Why Are Straight Men Embarrassed by Gay Literature?

“Are you a faggot, or what?”

gay-plays-wildeThat counts as literary criticism in many circles.  You see, most straight guys have a problem with gay writing.  They will go see a Lorca play, but start mumbling into their beard when you mention he was homosexual.  Joe Orton is sharp and catty and they can get that.  He has a seventies sharpness around the edges, like an Oscar Wilde with the toffee knocked off… if only he wasn’t, well, gay.

Come on, guys!  Here are 10 essential pieces of reading to get you thinking about how to get with the twenty-first century.  Time to get over yourself and get with the times!

1:  Nick Alexander wrote this piece in The Guardian ten years ago.

I first started to realise that heterosexuals were less interested, less open to, or perhaps even embarrassed by my world when a close friend declined to read my book. “Well,” he said simply, “I’m not gay.”

With Trump in the White House and a wave of reaction sweeping across Europe, it feels to me LGBT folk must look at the world and think, “All very well for now, but we know the bastards are waiting in the shadows.”  A little solidarity is needed I think.

2: Toby Sharpe gives us these amusing insights in The Skinny  on how to behave around gay friends.  I found myself wincing as I read through: yup, that could have been me.

Making that weird tight-lipped smiley-face of tolerance when you walk past gay couples doesn’t make you look super-enlightened. It makes you look like you’re sucking a Fisherman’s Friend made of kitten litter. It makes us feel uncomfortable.

tennessee-williams
Tennessee Williams

3:  Brian Abrams in Mental Floss shows how heterosexual tightness leads to the suppression of homosexuality on the big screen.  Dear, oh dear, how could they do that to Tennessee Williams?

He just drinks whiskey on the rocks and leaves Maggie to wonder how she’s “gone through this horrible transformation.” But Tennessee Williams’s play remains ambiguous, pushing its audience to raise questions about Brick’s sexuality.

4:  That sucks, doesn’t it?  If you want to see things change you could pop over to GLAAD and support the work they do in standing up for LGBT rights.  There are some interesting articles there.  There are some great pages over at the BFI to explore the world of film.  Try this one for lesbians.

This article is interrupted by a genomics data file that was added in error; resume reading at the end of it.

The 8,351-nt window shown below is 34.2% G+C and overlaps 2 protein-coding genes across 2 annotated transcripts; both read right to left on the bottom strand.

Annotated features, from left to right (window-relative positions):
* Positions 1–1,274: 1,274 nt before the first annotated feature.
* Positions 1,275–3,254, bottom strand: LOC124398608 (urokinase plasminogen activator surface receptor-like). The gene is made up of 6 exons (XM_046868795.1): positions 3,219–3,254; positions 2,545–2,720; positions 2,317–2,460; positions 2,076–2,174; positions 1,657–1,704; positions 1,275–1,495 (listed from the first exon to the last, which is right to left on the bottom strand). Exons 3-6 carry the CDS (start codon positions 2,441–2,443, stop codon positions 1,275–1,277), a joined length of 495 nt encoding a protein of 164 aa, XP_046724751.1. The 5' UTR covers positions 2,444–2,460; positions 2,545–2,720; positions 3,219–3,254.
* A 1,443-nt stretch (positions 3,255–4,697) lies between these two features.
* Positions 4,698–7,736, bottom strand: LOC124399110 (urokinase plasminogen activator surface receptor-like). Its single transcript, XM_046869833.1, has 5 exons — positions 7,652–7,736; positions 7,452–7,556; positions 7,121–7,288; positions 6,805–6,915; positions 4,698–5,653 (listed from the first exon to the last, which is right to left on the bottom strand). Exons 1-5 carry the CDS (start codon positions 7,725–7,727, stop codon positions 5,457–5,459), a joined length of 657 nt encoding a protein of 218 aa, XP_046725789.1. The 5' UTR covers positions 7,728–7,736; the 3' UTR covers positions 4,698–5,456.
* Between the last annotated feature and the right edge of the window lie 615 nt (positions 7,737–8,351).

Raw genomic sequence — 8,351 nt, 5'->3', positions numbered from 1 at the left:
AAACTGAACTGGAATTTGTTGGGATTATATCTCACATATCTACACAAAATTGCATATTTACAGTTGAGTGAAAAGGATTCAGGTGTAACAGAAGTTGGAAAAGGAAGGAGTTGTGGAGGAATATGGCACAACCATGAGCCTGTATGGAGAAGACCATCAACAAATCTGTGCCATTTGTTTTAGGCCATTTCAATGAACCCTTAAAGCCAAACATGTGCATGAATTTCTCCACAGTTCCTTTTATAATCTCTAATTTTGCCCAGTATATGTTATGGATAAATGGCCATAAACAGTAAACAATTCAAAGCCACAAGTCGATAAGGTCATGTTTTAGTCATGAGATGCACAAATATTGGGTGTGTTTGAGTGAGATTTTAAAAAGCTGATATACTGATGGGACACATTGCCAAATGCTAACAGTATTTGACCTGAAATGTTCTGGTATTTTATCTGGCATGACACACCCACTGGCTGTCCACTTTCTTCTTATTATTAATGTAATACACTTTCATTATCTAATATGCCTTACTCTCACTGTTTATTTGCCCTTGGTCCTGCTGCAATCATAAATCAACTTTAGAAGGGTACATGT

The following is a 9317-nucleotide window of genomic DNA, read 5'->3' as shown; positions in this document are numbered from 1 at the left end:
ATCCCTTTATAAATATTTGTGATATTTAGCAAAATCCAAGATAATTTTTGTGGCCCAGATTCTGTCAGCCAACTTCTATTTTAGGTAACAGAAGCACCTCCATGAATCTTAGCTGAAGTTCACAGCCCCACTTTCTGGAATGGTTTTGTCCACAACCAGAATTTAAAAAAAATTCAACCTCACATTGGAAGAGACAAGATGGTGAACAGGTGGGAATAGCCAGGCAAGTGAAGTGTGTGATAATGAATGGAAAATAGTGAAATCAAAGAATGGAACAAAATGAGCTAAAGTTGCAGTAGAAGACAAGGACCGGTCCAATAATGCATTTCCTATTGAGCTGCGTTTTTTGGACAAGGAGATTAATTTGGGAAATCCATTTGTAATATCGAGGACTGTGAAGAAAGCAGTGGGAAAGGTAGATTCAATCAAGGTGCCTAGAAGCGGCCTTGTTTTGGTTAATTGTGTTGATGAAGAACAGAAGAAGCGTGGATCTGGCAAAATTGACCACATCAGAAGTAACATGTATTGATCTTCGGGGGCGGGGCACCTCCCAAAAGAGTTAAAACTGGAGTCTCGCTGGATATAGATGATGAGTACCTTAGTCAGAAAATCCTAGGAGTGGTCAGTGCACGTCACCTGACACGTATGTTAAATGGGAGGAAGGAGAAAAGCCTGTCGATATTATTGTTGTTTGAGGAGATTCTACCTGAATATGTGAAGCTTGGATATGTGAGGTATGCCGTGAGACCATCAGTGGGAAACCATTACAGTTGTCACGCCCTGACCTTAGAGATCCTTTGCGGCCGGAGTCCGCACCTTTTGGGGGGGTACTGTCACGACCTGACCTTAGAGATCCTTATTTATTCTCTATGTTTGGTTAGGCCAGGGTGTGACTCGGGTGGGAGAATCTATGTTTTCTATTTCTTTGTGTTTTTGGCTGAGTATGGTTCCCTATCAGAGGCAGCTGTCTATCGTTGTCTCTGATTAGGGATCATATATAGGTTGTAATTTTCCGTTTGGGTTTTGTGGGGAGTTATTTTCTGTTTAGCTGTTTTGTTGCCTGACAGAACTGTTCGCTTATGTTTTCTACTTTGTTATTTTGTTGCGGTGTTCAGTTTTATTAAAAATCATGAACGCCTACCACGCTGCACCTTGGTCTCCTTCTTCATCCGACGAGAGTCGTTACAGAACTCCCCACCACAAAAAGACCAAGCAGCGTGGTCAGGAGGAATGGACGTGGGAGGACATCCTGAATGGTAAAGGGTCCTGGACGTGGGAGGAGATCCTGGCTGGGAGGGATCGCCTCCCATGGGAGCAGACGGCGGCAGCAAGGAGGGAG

5:  Saeed Jones on Buzzfeed has put together a good list of classic books.  I didn’t score too well- only 10 out of 36- but I don’t mind that.  At least I know there are other good books to read out there.  I accept Jones’s point here:

If you’re a black gay guy, or a woman, or pretty much anyone but a straight white man, I imagine you understand just how powerful — and rare — it is to feel that a classic work of literature relates to your life.

BUT, my Gay Plays week in Asturias doesn’t have this aspiration.

You see, I don’t think we have to read literature that relates to our own lives.  And, especially from where I am standing, there is a great need amongst heterosexual readers to change their habits.  I’d like to get ALL good readers together to discuss a question I haven’t got an answer to: is there such a thing as a “gay voice”.   This question has some interesting corollaries, such as what is chick-lit? and why do men like science-fiction?

Here are some examples:

LORCA:  it is only now that we are ready to read about Lorca’s sexuality.  Ian Gibson has written a book that challenges many of the ideas that we might have had about the great Spanish writer.  Here is an article from the New Yorker to put you in the groove.  Lorca was homosexual and a writer: does the one fact inform the other?

WILDE:  of course Oscar Wilde is homosexual.  But does that fact mean anything when we are reading his plays or seeing them performed?  There is a certain kind of acid humor in the English theater world that traces a line of heritage from Wilde, through Coward to Ned Sherrin.  Is that gay?

GENET: Read this excellent article in The Paris Review that makes a direct connection between Oscar Wilde and Jean Genet, both of whom were committed to prison.  Jean Genet had the good fortune to see a change in customs and the quality of his writing and vision was lauded by writers such as Jean Paul Sartre.  We can do the same by honoring his writing today.

ORTON:  Everyone knows What the Butler Saw in the UK.  It is a classic smutty farce.  Joe Orton doesn’t have a catty humor, he is a lion.  The sharpness of his social satire and the relentless pursuit of hypocrisy and double-standards is nowhere more apparent than in Loot.  As Braham Murray says in this clip, Orton was a devotee of Dionysos.  What do you think?

https://www.youtube.com/watch?v=tWvKLpuetnI&list=PLHyay-ZWAeiOBJe323T-8XiczyFcf-WwL&index=2

queeremosMOURE:  Things have changed Teresa Moure has written a whole series of books that challenge gender sterotypes and reactions in the 21st century.  What is a gay play? she would ask.  Does that category exist?

I reply, “You can only find out by reading.  Get behind the surface and see what you find.”

These are the five writers that form the background of my Gay Plays course.  You do not have to be gay to join in; you just have to be a normal reader with an alive sense of what is important in this world.

Follow this link to find out more about the course and write to me if you are interested.

Gay Plays 10-15 December, 2017

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